Sucre, aka the White City and another of Bolivia´s UNESCO World Heritage Sites, is where Adam and I decided to rest from our travels and improve our Spanish with a few lessons. The city is known to have a myriad of Spanish language schools, and after checking out a few (or 7), we decided on Latinoamericana for group lessons. In our first week, we also took part in a game of wally ball. Affectionately known as wally, it is basically volleyball with the use of walls and feet, and is a popular sport in Bolivia. We also took advantage of the free salsa lessons offered at the school, which were really great, but let`s just say we need a bit more practice before we enter any dance competitions.
In addition to these cultural events offered by many schools, we found that many bars & restaurants offer activities like free dance lessons, game nights, and show movies pertaining to Bolivian culture, which we were able to partake in as well (Recommended: The Devil´s Miner– a documentary about Bolivian mining culture in Potosi).
More than hosting cultural events, the city of Sucre has a rich cultural heritage and is famous for its lovely, white, colonial architecture, and also for its significance in Bolivian independence. Part of its history pertains not only to Bolivia, but to all of South America, as Sucre was where the first cry for independence was heard in all of South America. Interestingly though, Bolivia was the last country to actually gain its independence from Spain. When it finally did, Sucre was the named the official capital in the country`s constitution and remains, part capital today. While citizens of the city will say that Sucre is the only capital of Bolivia, only the judiciary offices remain, while the legislative, executive, and other government agencies have moved to La Paz. We learned all of this information courtesy of a friendly, Bolivian diplomat we met on the street one day.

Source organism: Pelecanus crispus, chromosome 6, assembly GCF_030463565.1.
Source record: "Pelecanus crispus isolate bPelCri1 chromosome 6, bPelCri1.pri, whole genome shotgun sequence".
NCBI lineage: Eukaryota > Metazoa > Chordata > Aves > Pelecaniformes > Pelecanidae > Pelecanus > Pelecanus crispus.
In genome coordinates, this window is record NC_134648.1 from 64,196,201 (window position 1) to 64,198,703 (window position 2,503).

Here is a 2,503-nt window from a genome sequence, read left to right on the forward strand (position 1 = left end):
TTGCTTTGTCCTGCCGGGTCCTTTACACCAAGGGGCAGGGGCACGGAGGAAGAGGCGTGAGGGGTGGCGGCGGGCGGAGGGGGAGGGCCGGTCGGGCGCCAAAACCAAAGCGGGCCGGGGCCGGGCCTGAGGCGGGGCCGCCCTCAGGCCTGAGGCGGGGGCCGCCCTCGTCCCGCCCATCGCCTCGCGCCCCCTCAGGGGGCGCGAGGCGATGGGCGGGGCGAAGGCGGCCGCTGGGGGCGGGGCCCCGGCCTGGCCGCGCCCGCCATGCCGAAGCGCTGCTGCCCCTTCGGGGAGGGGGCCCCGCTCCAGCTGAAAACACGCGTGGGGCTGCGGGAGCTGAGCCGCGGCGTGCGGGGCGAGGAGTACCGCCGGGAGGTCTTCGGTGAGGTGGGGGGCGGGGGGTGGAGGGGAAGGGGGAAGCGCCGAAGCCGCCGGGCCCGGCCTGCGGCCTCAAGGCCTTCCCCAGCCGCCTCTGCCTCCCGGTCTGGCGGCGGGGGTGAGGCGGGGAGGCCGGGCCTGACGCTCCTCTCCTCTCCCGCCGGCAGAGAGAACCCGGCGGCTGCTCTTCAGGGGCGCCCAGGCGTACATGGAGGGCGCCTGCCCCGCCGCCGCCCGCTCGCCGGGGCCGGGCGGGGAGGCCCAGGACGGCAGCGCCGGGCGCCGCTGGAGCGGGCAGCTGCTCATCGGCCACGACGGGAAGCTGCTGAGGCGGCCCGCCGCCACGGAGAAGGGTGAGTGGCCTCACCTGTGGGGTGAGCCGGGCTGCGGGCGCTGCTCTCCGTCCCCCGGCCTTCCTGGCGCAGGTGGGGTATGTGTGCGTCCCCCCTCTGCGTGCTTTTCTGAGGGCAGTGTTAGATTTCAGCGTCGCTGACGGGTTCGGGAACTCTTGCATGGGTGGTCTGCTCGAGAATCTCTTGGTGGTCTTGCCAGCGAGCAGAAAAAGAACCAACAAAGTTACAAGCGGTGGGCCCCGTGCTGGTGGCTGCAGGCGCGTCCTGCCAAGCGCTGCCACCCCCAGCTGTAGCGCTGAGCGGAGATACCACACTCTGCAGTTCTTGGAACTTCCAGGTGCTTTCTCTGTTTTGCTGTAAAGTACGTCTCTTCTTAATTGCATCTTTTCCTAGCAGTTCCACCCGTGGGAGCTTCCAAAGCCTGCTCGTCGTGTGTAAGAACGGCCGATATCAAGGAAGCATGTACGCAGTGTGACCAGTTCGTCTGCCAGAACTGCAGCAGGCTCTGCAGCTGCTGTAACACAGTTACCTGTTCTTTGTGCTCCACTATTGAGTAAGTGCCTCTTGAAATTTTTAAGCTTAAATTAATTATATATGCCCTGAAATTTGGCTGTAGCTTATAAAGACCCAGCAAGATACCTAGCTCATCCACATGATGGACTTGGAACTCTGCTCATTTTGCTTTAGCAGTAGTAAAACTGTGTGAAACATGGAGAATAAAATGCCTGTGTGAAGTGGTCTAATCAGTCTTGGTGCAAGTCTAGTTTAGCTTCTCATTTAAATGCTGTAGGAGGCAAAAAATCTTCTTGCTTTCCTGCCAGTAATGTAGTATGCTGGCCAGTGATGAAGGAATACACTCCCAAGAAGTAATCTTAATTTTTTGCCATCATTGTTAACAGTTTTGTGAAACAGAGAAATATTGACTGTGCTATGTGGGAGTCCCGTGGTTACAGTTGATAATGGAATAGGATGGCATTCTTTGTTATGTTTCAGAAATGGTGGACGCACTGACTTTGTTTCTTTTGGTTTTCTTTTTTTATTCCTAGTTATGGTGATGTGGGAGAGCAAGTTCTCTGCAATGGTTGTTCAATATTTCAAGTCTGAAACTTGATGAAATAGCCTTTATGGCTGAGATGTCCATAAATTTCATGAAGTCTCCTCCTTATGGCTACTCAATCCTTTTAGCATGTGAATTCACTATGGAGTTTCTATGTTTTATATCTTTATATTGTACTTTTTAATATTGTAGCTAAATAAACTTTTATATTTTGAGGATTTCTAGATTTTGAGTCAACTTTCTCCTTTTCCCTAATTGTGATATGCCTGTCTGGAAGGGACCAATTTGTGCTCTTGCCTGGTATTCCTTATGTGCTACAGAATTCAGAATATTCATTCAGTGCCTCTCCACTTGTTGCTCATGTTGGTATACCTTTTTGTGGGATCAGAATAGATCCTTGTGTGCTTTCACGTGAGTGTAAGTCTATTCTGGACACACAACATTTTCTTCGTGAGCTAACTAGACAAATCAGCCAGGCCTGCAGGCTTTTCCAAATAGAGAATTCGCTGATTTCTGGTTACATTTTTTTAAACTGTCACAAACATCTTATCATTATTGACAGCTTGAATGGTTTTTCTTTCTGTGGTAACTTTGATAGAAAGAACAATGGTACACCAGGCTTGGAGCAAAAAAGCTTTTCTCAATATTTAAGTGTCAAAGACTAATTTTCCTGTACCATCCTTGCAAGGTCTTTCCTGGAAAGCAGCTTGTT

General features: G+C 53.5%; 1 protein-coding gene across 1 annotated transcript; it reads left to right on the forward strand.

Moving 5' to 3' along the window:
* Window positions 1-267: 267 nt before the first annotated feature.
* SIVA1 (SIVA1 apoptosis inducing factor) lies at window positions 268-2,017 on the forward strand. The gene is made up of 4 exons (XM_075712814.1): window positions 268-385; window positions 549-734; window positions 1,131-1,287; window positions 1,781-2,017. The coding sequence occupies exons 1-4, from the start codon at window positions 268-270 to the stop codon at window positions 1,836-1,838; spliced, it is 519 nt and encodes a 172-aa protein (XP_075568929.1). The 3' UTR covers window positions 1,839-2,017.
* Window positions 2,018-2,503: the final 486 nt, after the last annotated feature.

In Sucre, we also found delicious Bolivian foods, and an amazing central market, which was a few blocks from our hostel. Here we found great chorizo, one of the city’s specialties, as well as extremely fresh fruits and veggies, chocolate covered quinoa, and other goodies. Sucre is also known for its chocolate, and there are many stores near the main plaza selling their wares, but our favorite was Chocolates Para Ti. We were also lucky enough to be less than a block away from a restaurant which served excellent aji de fideo (spicy noodles) for 5 Bolivianos (approximately 85 cents) a bowl everyday. I can say we were not the only ones ordering more than one bowl each time we visited!
All in all, we ended up enjoying about three and a half weeks in Sucre, learning history, experiencing the colonial architecture, indulging in a number of the delicious, Bolivian culinary creations, and mejorando (translation: improving) our Spanish. The city has been one of the highlights of our trip thus far, and we are looking forward to returning again someday.